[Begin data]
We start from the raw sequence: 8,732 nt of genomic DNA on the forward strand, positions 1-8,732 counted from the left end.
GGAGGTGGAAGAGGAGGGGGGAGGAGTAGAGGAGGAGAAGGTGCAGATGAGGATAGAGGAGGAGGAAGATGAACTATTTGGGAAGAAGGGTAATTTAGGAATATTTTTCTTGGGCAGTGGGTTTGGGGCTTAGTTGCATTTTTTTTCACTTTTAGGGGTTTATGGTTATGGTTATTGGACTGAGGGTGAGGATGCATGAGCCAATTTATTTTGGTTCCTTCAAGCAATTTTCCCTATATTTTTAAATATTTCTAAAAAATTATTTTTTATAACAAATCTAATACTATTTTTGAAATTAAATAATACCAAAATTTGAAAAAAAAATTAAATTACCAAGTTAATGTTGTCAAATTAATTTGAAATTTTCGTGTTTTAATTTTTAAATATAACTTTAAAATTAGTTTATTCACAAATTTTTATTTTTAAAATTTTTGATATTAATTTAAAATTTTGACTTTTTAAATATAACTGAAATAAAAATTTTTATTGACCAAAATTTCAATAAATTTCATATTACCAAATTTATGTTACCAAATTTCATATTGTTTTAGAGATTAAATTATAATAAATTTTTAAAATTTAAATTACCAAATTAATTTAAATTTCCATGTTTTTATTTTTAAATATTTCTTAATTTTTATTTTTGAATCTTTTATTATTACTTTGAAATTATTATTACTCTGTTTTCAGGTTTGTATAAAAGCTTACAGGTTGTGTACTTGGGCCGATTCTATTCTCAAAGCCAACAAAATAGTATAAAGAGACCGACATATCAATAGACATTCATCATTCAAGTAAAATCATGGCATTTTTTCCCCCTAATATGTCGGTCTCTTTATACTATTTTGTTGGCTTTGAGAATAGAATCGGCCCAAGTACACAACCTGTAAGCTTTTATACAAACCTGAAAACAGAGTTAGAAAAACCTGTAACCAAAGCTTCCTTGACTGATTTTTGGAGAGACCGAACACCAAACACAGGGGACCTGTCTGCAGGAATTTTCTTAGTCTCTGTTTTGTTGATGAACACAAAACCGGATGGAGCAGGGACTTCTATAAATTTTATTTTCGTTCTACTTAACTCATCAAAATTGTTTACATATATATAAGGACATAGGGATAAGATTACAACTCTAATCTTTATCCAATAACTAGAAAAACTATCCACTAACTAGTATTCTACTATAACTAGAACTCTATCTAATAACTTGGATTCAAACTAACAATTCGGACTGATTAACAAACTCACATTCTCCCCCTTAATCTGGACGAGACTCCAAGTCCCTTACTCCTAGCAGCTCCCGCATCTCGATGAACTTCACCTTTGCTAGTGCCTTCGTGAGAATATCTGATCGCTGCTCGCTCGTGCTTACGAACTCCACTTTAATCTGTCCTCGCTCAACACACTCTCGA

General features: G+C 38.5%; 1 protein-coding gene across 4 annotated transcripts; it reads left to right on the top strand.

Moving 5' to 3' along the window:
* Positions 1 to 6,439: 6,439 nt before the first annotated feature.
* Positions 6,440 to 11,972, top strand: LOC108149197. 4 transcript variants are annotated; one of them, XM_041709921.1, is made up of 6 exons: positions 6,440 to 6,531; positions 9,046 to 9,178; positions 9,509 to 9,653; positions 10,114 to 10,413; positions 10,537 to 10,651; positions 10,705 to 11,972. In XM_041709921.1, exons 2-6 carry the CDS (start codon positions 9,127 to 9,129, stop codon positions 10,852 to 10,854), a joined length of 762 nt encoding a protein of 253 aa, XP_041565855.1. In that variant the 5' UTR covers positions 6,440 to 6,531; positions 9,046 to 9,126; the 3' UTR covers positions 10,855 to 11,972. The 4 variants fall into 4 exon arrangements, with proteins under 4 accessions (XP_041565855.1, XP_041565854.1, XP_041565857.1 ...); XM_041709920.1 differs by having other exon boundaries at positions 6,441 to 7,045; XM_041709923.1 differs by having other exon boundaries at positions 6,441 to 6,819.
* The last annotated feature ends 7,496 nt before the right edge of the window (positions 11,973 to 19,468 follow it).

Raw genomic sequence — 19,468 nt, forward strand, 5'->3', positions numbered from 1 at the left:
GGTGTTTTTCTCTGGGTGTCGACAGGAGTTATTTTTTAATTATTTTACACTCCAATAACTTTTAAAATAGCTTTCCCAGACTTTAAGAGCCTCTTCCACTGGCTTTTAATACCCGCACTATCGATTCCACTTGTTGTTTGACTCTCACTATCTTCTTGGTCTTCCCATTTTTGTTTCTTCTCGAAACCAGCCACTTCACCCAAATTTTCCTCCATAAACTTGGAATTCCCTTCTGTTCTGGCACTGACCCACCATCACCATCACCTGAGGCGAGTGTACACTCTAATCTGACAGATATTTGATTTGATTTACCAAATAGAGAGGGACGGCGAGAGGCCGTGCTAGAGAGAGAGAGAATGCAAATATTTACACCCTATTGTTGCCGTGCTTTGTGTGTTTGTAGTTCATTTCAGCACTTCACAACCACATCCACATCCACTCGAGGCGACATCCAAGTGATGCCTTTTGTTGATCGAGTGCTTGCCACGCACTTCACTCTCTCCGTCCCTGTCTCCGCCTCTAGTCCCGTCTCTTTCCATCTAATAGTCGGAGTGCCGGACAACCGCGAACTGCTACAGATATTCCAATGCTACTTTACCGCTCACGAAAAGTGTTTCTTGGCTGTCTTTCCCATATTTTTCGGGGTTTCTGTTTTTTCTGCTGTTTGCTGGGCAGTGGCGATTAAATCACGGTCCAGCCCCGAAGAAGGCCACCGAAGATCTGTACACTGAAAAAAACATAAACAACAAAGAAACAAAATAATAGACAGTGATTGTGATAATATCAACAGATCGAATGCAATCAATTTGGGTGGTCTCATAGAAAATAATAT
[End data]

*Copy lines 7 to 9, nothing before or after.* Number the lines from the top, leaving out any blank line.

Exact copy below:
* The last annotated feature ends 7,496 nt before the right edge of the window (positions 11,973 to 19,468 follow it).

Raw genomic sequence — 19,468 nt, forward strand, 5'->3', positions numbered from 1 at the left:
GGTGTTTTTCTCTGGGTGTCGACAGGAGTTATTTTTTAATTATTTTACACTCCAATAACTTTTAAAATAGCTTTCCCAGACTTTAAGAGCCTCTTCCACTGGCTTTTAATACCCGCACTATCGATTCCACTTGTTGTTTGACTCTCACTATCTTCTTGGTCTTCCCATTTTTGTTTCTTCTCGAAACCAGCCACTTCACCCAAATTTTCCTCCATAAACTTGGAATTCCCTTCTGTTCTGGCACTGACCCACCATCACCATCACCTGAGGCGAGTGTACACTCTAATCTGACAGATATTTGATTTGATTTACCAAATAGAGAGGGACGGCGAGAGGCCGTGCTAGAGAGAGAGAGAATGCAAATATTTACACCCTATTGTTGCCGTGCTTTGTGTGTTTGTAGTTCATTTCAGCACTTCACAACCACATCCACATCCACTCGAGGCGACATCCAAGTGATGCCTTTTGTTGATCGAGTGCTTGCCACGCACTTCACTCTCTCCGTCCCTGTCTCCGCCTCTAGTCCCGTCTCTTTCCATCTAATAGTCGGAGTGCCGGACAACCGCGAACTGCTACAGATATTCCAATGCTACTTTACCGCTCACGAAAAGTGTTTCTTGGCTGTCTTTCCCATATTTTTCGGGGTTTCTGTTTTTTCTGCTGTTTGCTGGGCAGTGGCGATTAAATCACGGTCCAGCCCCGAAGAAGGCCACCGAAGATCTGTACACTGAAAAAAACATAAACAACAAAGAAACAAAATAATAGACAGTGATTGTGATAATATCAACAGATCGAATGCAATCAATTTGGGTGGTCTCATAGAAAATAATAT